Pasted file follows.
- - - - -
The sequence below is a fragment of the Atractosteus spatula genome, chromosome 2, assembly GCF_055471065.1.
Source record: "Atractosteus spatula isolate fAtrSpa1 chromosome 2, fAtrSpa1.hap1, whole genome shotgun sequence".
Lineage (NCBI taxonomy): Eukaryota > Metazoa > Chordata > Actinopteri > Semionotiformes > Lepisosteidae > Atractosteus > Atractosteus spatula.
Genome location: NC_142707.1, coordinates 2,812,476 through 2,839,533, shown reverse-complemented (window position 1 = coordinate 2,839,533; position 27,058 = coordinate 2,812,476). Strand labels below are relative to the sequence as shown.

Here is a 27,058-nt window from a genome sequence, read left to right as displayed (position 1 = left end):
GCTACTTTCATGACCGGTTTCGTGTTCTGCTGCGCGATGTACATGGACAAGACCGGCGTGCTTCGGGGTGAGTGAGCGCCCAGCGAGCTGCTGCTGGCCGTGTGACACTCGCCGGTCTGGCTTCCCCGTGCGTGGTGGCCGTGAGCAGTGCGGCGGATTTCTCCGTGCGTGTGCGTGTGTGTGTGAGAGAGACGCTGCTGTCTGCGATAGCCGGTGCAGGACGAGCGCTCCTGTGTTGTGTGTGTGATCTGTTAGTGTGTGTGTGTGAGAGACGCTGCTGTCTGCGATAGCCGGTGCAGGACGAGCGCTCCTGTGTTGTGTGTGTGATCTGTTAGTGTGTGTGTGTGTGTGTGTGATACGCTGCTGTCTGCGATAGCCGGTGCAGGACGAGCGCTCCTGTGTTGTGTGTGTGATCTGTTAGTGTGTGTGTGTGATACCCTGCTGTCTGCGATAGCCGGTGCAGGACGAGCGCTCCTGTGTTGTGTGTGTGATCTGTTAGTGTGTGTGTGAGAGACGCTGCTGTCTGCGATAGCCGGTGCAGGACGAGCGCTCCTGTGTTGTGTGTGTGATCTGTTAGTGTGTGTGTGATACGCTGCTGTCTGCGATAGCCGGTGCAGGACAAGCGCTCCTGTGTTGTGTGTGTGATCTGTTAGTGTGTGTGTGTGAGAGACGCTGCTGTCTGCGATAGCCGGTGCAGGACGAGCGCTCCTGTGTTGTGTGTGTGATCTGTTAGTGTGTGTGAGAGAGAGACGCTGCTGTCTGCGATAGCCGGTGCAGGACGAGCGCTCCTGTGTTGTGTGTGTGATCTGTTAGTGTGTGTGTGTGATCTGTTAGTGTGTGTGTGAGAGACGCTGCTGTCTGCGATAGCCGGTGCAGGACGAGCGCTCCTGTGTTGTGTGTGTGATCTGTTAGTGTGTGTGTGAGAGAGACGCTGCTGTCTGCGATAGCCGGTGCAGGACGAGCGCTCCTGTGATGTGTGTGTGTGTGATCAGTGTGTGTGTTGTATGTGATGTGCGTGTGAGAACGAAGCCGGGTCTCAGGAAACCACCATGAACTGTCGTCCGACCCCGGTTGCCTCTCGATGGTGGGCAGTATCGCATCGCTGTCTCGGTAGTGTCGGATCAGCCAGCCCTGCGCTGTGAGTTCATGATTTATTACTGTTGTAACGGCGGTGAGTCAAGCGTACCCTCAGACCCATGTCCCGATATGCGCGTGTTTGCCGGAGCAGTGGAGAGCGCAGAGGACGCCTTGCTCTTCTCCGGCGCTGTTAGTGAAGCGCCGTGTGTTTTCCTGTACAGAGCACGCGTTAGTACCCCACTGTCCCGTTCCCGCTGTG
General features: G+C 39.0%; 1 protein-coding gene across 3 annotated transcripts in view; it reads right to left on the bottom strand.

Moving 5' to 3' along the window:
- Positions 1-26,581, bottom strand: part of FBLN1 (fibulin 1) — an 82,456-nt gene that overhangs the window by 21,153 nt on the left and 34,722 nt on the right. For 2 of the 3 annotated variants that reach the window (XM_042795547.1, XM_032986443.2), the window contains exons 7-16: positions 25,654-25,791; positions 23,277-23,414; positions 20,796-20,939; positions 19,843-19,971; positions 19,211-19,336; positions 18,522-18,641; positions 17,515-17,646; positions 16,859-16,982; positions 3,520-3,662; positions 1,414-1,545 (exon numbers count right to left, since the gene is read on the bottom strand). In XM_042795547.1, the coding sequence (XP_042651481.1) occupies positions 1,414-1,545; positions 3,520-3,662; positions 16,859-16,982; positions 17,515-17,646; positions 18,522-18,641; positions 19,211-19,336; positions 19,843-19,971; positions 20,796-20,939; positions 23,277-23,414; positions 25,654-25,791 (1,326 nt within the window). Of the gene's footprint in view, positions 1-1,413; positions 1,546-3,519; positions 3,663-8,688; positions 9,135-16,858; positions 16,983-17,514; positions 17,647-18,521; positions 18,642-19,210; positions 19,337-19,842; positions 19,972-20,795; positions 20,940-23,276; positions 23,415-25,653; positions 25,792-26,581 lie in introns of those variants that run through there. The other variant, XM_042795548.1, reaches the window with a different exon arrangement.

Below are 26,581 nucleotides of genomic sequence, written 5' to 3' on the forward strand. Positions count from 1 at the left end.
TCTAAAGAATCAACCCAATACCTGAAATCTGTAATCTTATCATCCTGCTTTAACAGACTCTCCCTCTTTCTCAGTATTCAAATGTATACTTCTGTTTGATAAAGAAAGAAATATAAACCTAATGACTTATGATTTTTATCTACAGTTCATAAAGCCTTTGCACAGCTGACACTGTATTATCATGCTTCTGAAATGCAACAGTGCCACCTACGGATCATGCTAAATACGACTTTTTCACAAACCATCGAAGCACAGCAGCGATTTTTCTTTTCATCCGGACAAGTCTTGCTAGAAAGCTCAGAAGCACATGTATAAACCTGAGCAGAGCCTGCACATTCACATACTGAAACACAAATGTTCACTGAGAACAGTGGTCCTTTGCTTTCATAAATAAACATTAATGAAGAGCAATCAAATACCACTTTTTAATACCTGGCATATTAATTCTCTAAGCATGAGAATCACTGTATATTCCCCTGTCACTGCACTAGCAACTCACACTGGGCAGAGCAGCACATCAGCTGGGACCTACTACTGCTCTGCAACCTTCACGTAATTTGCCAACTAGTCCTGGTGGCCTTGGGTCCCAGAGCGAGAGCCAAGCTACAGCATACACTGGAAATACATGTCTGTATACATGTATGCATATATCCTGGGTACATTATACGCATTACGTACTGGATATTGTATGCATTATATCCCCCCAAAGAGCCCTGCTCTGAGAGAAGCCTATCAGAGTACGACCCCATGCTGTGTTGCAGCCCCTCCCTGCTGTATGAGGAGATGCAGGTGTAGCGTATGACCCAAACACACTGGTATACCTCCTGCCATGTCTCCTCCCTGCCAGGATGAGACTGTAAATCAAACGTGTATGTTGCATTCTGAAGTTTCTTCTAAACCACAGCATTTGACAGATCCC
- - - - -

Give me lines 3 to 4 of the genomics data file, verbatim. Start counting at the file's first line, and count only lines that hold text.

Lineage (NCBI taxonomy): Eukaryota > Metazoa > Chordata > Actinopteri > Semionotiformes > Lepisosteidae > Atractosteus > Atractosteus spatula.
Genome location: NC_142707.1, coordinates 2,812,476 through 2,839,533, shown reverse-complemented (window position 1 = coordinate 2,839,533; position 27,058 = coordinate 2,812,476). Strand labels below are relative to the sequence as shown.